The above is answer is correct for a service dog but you asked about a therapy dogs. Therapy animals are trained to visit people in hospitals, elderly facilities, etc. They are not allowed public access like service dogs. If you are interested in doing animal assisted therapy with your dog, contact the Therapy Dogs International or the Delta Society.
you first take your dog to a canine good citizen class which they have at the mspca and after your dog gets the cgc award take a therapy dog class.
Horses have been used in medical treatments in the BC era. Hippocrates mentions riding in his writings "Natural Exercise". In 1780, Tissot wrote about the beneficial qualities of the horses' walk. Tissot was the first to describe the ill effects of too much riding and possible contraindications. In 1875, a French physician named Chassaign began conducting the first systematic study involving therapeutic riding and patients. He concluded that horseback riding was a valuable therapy in the treatment of certain types of neurological paralysis.
In more recent history, the use of the horse in medical treatment was pioneered in Europe. Germany and Switzerland have strong traditions of using equine movement under supervision of a physiotherapist for orthopedic issues and scoliosis. Hippotherapy began to gain in popularity in Europe during the 1960's and 1970's. In 1969, the organization for therapeutic riding (NARHA) began in the United States. The first international conference for the therapeutic use of horses was held in 1976. In the 1970's American physical therapists began to use the horse in medical treatments. In 1987 a group of American therapists went to Germany to study the European methods and brought back a formal course of study for therapists in the United States. In 1992, the American Hippotherapy Association was formed and by 1999 the first Hippotherapy Clinical Specialists were begin certified in the United States.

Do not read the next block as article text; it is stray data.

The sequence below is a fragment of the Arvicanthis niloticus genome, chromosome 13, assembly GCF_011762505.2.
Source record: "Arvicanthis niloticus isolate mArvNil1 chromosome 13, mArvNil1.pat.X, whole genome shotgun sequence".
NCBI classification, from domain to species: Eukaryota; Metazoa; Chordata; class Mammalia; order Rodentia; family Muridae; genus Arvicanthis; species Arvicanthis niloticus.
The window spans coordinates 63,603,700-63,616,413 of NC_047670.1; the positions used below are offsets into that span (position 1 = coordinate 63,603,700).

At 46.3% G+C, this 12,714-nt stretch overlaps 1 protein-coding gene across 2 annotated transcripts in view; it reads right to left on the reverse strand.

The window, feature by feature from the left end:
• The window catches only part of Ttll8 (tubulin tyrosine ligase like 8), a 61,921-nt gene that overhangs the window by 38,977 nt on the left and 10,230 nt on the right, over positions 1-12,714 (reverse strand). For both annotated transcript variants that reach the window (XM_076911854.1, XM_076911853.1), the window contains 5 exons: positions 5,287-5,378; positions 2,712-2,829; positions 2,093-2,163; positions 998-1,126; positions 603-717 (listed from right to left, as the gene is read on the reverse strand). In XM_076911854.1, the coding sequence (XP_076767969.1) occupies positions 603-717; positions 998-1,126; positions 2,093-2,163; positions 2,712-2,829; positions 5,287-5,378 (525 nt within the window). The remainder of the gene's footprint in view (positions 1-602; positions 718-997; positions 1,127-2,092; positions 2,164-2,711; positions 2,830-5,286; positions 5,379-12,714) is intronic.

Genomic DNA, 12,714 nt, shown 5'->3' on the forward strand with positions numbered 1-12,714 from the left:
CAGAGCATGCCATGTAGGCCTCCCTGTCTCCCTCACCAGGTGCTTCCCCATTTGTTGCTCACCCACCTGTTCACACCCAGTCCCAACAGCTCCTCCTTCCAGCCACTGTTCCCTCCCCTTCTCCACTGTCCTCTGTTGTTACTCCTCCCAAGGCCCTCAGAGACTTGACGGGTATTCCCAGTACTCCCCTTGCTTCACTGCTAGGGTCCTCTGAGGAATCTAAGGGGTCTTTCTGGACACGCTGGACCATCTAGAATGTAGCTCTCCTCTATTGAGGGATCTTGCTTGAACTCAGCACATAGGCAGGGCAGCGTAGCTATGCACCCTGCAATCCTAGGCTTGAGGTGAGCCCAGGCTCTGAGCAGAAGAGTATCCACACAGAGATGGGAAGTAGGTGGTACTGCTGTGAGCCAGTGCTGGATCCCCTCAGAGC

Hippotherapy continues to grow and develop with new professionals in the field and ongoing research. Requirements to practice hippotherapy vary by country.
A single continuous thread of raw silk from 300 to 900 meters (1000 to 3000 feet) can be drawn from a cocoon. The fibers are very fine and lustrous, about 10 micrometers (1/2500th of an inch) in diameter.
first start by taking your dog in to public places, and letting adults and little kids pet him and play with him. if you write back we will go from ther.
No. A therapy dog is a pet that volunteers with its owner. It helps large groups of people through friendly visiting.
A service dog is a working dog that does tasks and work to help mitigate the disability of its one handler.
* Pasco PAWS Therapy Dogs is a Therapy Dogs Incorporated affiliate. See link below. * The Alpha Society, Inc. See link below. * Paws for Friendship. See link below. * Sit n Stay Dog Academy. See link below. * Call Project PUP (Pets Uplifting People): (727) 450-5018. * Courteous Canine (a Delta Society affiliate). See link below.
Any breed can be used. The key is the animal must have a calm temperament, be well trained and under good control, and be strong enough to carry any special gear or support rider that might be needed.Other contributors have said: